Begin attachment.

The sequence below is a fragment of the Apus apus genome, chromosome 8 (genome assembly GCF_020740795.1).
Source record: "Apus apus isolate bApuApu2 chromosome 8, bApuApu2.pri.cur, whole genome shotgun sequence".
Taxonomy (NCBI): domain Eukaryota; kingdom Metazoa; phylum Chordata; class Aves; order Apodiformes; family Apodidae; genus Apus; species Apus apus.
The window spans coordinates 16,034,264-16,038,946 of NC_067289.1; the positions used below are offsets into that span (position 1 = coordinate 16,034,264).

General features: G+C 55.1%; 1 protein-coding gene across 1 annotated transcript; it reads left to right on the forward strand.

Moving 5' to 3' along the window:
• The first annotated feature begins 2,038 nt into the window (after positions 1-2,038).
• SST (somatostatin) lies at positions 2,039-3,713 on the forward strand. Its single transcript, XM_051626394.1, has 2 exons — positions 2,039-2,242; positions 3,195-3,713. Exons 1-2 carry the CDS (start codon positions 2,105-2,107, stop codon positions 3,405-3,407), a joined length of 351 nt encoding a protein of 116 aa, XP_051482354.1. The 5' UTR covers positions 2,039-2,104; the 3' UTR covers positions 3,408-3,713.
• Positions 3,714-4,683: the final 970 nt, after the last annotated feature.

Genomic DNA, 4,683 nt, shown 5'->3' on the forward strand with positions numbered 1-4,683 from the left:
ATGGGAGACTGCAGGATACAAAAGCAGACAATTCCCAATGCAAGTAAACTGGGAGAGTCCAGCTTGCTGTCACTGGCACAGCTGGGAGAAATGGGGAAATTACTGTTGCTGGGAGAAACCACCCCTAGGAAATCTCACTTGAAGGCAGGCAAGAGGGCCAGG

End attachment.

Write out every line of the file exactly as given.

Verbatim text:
The sequence below is a fragment of the Apus apus genome, chromosome 8 (genome assembly GCF_020740795.1).
Source record: "Apus apus isolate bApuApu2 chromosome 8, bApuApu2.pri.cur, whole genome shotgun sequence".
Taxonomy (NCBI): domain Eukaryota; kingdom Metazoa; phylum Chordata; class Aves; order Apodiformes; family Apodidae; genus Apus; species Apus apus.
The window spans coordinates 16,034,264-16,038,946 of NC_067289.1; the positions used below are offsets into that span (position 1 = coordinate 16,034,264).

General features: G+C 55.1%; 1 protein-coding gene across 1 annotated transcript; it reads left to right on the forward strand.

Moving 5' to 3' along the window:
• The first annotated feature begins 2,038 nt into the window (after positions 1-2,038).
• SST (somatostatin) lies at positions 2,039-3,713 on the forward strand. Its single transcript, XM_051626394.1, has 2 exons — positions 2,039-2,242; positions 3,195-3,713. Exons 1-2 carry the CDS (start codon positions 2,105-2,107, stop codon positions 3,405-3,407), a joined length of 351 nt encoding a protein of 116 aa, XP_051482354.1. The 5' UTR covers positions 2,039-2,104; the 3' UTR covers positions 3,408-3,713.
• Positions 3,714-4,683: the final 970 nt, after the last annotated feature.

Genomic DNA, 4,683 nt, shown 5'->3' on the forward strand with positions numbered 1-4,683 from the left:
ATGGGAGACTGCAGGATACAAAAGCAGACAATTCCCAATGCAAGTAAACTGGGAGAGTCCAGCTTGCTGTCACTGGCACAGCTGGGAGAAATGGGGAAATTACTGTTGCTGGGAGAAACCACCCCTAGGAAATCTCACTTGAAGGCAGGCAAGAGGGCCAGG